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The pros of user generated software

The pros of user generated software
By Aron Korenblit • Issue #39 • View online
I’m back! Some housekeeping before we get into it because a lot has happened. In keeping with my promise to open up the stream, I’ve got a lot of great guests coming on the show
  • Today at 6PM EST, Building a non-profit Airtable CRM with Meredith Winner, Cofounder @
  • 27/1, Airtable vs Sheets with Ben L. Collins, founder of sheetcon & Google apps expert
  • 3/2, Automating with Alfred App with Chris Messina
  • 10/2, Building voice apps with Voiceflow, Emily Lonetto [tentative]
  • 17/2 Editing without an editor with Jeff Shillitto, founder of Shotstack API
So exciting! I’ve a heard your feedback about not knowing which weeks I’m streaming and who’s coming so here are some options:
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Final note: I’ve sometimes published the newsletter even when the piece wasn’t quite ready simply because I knew a lot of you relied on it to know who’s coming on the stream. Now that it’s easier to figure out, I expect to send this newsletter 3x per month giving me more time to write higher quality pieces.
Okay on to the update…

Over the last year, I’ve seen first hand a lot of teams attempt to migrate to Airtable (and other user generated software). Some successfully, others not so much. I’ve also sized up the real world workarounds where user generated software falls short of its twitter hype. I thought I’d start the year with jotting down the pros and cons of using user generated software.
No two workflows are identical – so why use opinionated software?
There is no such thing as the ideal project framework. Projects are not something you can go out and touch. Projects are about accomplishing something—running a great campaign, putting on a fantastic event. Project management writ large is the optimal process by which those goals become reality. What project management means to you varies wildly on whether you’re optimizing for bits on a screen or trying to jab a vaccine into the arms of millions of people. Even if you zoom into two workflows in what seems like the same vertical—content marketers at two real estate companies for instance—you’ll find that their processes and requirements vary wildly. So why doesn’t their software reflect that?
I was recently invited to collaborate in a project management tool that will be left unnamed and saw that everything was organized as projects and tasks. Do your tasks need tasks? Sorry that’s a separate project. You need more dates than start and end? That’s custom, see the docs. It felt like we needed to bend our workflow to fit into what a project should look like. Some platonic view of how things should be managed.
It had opinions on how I should structure my work which once you’ve experienced the joys (and tribulations) of building your own software feels weird and unnecessary. Why tell me how I need to work?
Built by those who use it
In a previous life, I worked in travel. And the one thing you learn when entering the travel world is that everyone talks about enhancing the end user experience but actually optimizes for administrators. Administrators control the purse strings so naturally tools tend to bend over backwards to adjust to their workflows at the expense of the traveller experience. Now I haven’t worked in travel in a while so things might have changed but I’m sure this dynamic plays out across a lot of other industries where the buyer and the user are different. Think education software, expensing etc.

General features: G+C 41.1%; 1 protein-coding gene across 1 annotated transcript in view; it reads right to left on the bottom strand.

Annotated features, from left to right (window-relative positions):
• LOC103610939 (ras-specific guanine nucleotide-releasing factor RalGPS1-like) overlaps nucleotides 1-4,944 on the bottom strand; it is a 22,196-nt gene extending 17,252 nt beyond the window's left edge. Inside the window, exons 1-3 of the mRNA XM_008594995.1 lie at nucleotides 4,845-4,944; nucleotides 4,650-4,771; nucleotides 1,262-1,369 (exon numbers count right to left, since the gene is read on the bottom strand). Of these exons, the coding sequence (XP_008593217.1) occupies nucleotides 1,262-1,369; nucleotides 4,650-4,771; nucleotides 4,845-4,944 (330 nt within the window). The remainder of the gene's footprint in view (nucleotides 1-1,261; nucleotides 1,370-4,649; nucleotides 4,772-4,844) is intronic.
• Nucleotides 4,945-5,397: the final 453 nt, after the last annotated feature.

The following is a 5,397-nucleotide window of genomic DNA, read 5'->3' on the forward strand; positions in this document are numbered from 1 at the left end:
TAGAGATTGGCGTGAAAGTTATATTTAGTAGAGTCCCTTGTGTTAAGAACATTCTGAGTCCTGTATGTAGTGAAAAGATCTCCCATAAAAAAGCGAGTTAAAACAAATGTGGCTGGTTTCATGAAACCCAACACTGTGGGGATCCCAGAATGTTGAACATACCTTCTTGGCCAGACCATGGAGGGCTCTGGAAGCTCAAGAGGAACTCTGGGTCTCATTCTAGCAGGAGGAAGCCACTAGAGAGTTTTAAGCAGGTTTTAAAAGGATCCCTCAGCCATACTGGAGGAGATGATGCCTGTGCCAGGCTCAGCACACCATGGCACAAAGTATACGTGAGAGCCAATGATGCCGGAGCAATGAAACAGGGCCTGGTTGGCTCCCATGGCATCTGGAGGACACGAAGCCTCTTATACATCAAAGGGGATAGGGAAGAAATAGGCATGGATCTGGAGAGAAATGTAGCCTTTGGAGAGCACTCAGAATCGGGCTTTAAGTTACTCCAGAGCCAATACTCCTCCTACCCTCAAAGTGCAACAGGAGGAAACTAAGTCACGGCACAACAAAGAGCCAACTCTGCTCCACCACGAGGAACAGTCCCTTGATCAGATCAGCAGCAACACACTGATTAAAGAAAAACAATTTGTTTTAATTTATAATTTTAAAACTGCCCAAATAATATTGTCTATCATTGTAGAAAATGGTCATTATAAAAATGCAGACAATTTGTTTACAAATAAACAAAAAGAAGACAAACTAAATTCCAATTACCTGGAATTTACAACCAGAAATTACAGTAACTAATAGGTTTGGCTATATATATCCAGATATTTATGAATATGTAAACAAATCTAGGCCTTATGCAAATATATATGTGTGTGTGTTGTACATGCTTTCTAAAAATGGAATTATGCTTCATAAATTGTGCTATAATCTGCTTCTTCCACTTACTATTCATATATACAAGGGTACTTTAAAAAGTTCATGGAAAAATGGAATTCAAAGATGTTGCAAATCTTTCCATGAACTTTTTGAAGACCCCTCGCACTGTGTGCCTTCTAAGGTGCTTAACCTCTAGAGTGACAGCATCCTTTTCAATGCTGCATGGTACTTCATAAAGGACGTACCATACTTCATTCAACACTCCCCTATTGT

With user generated software, the administrator is the user! The user is also the evangelist, the builder, the maintainer, the person everyone calls when something breaks (that’s a problem! we’ll cover that soon). By giving the user primitives (instead of opinions), user generated software empowers them to wear both the administrator and user hat at the same time!
Now, user generated software isn’t the first to give its users the ability to create off the shelf custom software. Salesforce for instance is extremely flexible with different companies creating completely unique instances. The difference with today is in the name: user generated software is built and maintained (for better and worst) by its end users and not an administrator or someone else. It’s administered, maintained and enhanced by the folks most intimately knowledgeable with the process itself not by some administrator twice removed from the ins and out of the requirements.
User generated software removes an intermediary in the software selection process. An intermediary that may optimize for themselves even though they may not participate in the workflow! And instead puts all of the focus on those actually forced to use the software.
This is another manifestation of a “democratization”. With user generated software, end users can create tools accountable only to themselves and live by their own rules.
That may sound idyllic—and in fact in a lot of instances, it works out very nicely—but this lack of opinions and disintermediation comes with its own set of issues, which we’ll cover in the next issue!
Until then, keep building!
Thanks to Stephen O'Grady (@orishnal) for reviewing this newsletter every week before it reaches your inbox!
PS how do we feel about the term user generated software instead of no-code?
PPS I’m always looking for folks to come on the stream! Specifically, I’d love to review your Airtable workflow live on stream. Especially if you’ve got a non-tech workflow or use Airtable in a non-profit! Simply reply to this email.
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Aron Korenblit

Weekly thoughts on the working smarter not harder using no-code tools + a weekly Airtable tip. Written by Aron Korenblit

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